Circumstances force Maisie Dobbs, the daughter of a widowed costermonger, into service at the age of thirteen. She is fortunate that her employer, Lady Rowan Compton, recognizes Maisie’s unusual intellectual gifts and many doors open for her. As the story begins, Maisie is setting up her own detective agency. Her first assignment: to find out if a wife is having an affair. In the course of this domestic investigation, Maisie learns about a farm, The Retreat, a quasi-rest home for disabled World War I veterans. Lady Rowan’s son is contemplating entering The Retreat. She asks Maisie to check it out. In the course of this investigation, several mysterious deaths are uncovered, leading to a suspenseful climax.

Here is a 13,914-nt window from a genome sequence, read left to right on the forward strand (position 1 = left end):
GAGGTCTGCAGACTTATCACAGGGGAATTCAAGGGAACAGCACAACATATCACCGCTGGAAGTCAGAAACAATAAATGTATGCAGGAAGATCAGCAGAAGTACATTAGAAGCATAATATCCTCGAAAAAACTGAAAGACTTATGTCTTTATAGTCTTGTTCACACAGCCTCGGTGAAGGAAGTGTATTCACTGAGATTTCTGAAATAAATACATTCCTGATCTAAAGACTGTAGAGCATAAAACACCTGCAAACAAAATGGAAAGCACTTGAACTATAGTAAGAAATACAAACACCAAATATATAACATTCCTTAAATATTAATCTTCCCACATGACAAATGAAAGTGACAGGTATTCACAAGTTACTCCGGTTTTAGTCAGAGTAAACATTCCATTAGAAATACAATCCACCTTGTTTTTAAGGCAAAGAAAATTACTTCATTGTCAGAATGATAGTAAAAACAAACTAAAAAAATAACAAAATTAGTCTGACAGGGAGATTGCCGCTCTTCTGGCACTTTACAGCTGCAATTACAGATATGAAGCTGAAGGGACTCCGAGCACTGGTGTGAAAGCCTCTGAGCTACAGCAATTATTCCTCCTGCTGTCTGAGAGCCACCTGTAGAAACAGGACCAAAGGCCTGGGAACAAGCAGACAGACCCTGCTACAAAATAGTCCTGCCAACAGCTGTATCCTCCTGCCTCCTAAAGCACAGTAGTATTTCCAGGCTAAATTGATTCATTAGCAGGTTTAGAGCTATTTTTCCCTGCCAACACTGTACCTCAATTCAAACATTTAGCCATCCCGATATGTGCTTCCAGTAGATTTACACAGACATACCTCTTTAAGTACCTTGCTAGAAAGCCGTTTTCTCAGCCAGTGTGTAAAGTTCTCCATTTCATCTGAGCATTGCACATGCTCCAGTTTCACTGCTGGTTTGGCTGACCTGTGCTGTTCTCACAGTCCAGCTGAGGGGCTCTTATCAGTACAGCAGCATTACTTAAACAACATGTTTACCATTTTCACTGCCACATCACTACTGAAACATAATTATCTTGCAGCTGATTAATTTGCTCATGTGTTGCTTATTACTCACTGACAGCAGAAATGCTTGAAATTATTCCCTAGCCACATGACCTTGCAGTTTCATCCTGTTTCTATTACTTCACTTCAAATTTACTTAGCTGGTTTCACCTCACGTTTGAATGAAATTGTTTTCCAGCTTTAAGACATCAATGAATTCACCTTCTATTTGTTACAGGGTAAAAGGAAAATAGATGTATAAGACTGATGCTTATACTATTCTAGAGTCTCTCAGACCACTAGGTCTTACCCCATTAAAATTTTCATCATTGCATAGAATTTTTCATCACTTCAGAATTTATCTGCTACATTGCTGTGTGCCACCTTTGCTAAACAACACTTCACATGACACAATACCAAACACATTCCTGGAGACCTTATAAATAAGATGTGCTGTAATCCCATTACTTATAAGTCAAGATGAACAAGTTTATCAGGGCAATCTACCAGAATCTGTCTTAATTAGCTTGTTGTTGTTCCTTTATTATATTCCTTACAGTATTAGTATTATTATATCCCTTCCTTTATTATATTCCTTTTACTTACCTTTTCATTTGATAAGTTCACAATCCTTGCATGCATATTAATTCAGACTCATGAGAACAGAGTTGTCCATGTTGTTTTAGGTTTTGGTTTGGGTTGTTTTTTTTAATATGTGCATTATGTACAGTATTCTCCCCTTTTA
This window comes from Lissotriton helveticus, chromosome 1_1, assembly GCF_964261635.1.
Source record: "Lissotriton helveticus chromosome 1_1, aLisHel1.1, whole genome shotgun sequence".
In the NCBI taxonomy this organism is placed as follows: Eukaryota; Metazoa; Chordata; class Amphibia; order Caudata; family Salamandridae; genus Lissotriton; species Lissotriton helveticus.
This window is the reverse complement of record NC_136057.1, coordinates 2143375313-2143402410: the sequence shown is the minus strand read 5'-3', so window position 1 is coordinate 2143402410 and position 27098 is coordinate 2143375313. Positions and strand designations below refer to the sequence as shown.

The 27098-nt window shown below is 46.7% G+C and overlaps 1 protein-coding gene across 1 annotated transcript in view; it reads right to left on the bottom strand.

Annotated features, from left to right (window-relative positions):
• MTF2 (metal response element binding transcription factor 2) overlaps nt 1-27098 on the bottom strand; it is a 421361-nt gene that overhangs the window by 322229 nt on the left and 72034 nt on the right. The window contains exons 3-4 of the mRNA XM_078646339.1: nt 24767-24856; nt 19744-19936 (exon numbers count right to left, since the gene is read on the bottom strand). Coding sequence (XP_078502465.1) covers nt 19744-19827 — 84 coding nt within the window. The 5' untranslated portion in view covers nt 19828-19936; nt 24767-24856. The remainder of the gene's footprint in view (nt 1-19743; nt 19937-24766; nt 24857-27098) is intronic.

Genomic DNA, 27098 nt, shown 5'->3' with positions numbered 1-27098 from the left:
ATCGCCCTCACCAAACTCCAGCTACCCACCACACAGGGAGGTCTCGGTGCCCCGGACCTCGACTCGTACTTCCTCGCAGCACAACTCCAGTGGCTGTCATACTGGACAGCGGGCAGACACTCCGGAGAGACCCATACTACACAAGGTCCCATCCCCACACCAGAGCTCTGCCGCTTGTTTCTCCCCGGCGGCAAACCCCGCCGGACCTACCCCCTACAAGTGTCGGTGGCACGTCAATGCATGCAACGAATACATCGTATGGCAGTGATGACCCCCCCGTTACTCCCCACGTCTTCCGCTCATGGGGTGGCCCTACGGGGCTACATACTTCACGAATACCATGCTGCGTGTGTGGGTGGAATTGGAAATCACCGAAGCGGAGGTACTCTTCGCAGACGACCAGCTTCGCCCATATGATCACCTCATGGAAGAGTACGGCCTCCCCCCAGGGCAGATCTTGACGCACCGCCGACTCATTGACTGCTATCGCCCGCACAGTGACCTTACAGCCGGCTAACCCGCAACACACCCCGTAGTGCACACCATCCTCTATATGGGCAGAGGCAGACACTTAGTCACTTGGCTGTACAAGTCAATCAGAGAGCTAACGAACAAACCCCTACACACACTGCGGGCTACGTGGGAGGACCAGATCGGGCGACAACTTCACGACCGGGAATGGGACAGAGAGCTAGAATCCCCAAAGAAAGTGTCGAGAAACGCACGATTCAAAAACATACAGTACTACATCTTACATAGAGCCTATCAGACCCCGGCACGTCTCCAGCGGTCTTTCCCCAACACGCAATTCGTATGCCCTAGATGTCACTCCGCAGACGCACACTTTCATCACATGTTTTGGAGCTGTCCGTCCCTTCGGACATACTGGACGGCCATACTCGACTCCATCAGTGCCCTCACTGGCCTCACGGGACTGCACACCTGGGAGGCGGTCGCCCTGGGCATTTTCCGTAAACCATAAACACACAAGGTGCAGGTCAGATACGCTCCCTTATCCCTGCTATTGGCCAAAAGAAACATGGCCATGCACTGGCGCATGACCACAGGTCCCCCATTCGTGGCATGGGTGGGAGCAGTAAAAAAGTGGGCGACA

In Maisie Dobbs, the first of a series, Jacqueline Winspear has created a multi-talented, intelligent, and intellectual heroine. The story opens in 1929 and in order to explain Maisie, there is long flashback mid-book. Returning to 1929 is a bit jarring for two reasons. The tenor of the story changes and something is left unresolved, but in the end all loose strings are tied up. This is a tidy mystery.